It is increasingly evident that fatter paychecks won’t solve the alarmingly high churn rates in the global customer experience (CX) industry.
As demand keeps climbing and the market pushes towards improved performance at the same or lower costs, CX vendors will have to move beyond the deceivingly common sense strategy of salary increases to keep agents around.
It must be underscored: wages still play a very important role in agents’ decision to remain with a CX provider. A recent study by analysis firm McKinsey & Co. shows that agents consider wages and job security as the most important factors defining the likelihood of sticking with their current employer.
But salaries didn’t win by much. Trailing right behind it were “softer” or less quantitative factors, such as promotion opportunities, alignment with the company’s mission, a sense of belonging in the workplace and the levels of stress employees are being exposed to.
Other studies point to similar findings. A report by Calabrio shows that a third of agents is considering leaving his/her post soon, with 96% of them mentioning high levels of stress as a major reason. Another study –this one by 5th Talent– states that fatter paychecks have “little impact” on call center turnover.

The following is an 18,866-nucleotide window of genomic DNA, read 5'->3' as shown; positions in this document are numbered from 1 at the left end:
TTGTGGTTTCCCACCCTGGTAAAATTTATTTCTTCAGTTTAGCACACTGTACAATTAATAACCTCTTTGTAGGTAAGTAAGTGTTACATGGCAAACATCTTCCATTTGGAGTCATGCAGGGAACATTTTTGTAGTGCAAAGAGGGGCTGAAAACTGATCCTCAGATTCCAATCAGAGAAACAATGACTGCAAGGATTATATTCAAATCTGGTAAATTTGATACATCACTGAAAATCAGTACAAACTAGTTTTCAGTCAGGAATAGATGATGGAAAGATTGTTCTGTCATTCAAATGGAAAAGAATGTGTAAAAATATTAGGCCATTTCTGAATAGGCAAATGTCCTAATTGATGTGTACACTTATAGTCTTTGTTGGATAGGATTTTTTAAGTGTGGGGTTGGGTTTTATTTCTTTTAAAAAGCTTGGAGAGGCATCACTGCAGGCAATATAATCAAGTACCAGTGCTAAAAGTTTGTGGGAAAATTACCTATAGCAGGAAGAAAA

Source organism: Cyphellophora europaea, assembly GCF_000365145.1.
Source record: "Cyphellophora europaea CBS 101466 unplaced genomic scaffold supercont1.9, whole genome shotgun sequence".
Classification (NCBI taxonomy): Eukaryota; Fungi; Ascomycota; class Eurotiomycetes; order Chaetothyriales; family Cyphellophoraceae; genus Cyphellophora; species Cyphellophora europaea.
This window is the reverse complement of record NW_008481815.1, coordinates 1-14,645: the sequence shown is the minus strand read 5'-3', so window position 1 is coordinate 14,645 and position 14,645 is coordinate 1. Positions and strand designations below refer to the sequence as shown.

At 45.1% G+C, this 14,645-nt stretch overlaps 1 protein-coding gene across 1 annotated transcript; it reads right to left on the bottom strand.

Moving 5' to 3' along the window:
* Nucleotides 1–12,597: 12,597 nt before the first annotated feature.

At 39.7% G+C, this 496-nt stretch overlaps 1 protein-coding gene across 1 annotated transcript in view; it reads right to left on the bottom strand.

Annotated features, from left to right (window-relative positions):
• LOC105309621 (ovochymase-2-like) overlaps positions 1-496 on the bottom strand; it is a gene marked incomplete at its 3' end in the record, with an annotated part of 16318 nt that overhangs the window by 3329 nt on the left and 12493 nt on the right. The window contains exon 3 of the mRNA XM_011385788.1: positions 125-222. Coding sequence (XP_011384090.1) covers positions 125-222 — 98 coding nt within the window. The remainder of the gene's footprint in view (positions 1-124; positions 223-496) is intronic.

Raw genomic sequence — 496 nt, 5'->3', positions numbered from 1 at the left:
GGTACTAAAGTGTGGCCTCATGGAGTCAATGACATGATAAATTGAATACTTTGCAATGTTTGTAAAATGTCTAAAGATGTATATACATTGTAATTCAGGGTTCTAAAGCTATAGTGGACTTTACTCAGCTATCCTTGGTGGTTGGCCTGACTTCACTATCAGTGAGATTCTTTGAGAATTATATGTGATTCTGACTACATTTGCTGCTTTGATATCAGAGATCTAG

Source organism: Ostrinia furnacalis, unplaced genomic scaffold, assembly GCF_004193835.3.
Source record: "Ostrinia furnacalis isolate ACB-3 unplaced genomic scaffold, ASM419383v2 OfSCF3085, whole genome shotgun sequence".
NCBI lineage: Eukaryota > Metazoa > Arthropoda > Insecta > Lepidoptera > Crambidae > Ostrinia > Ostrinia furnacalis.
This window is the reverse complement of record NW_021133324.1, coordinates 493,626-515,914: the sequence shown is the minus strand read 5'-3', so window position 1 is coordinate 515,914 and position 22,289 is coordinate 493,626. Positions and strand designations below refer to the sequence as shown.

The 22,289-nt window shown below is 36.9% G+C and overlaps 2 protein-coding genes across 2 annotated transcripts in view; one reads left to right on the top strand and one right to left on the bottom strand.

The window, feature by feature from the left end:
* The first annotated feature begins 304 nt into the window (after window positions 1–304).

“People aren’t quitting only for more money and then having massive regrets afterwards. What employees want from work has evolved, and they have low tolerance for anything else,” states 5th Talent in their document.
Clients might become less price-sensitive [in a context of high inflation]. This means that, while pricing is still key, lowering turnover has become more relevant than ever.
Increasing salaries is not a happily-made decision, but CX vendors might find it easier to swallow in a context of high inflation. Market reports point to vendors requesting significant rate increases post-COVID.
Although there’s little data on whether customers are actually accepting rate hikes, industry analysts told NSAM that clients might become less price-sensitive, opting to fork out more money as long as they can deal with the growing demand for customer service. This means that, while pricing is still key, lowering turnover has become more relevant than ever for a successful CX operation.
McKinsey warns about betting the farm –or the call center– on wage increases. Although salaries weigh heavy on agents’ minds, those are “largely determined by industry and market dynamics”. Executives are limited in what they can do about what goes into those paychecks and should, therefore, “focus on factors they can fully control”.
Employee Experience is Key
The crisis of talent in CX happens under the umbrella of the so-called “Great Resignation”. Many industries face a very tight job market, with employees quitting left and right as job vacancies are getting harder and harder to cover.
This phenomenon threw a spotlight on the relevance of employee experience for the success of any business. For CX –an industry infamous for its high levels of stress and employee dissatisfaction–, the conversation is crucial.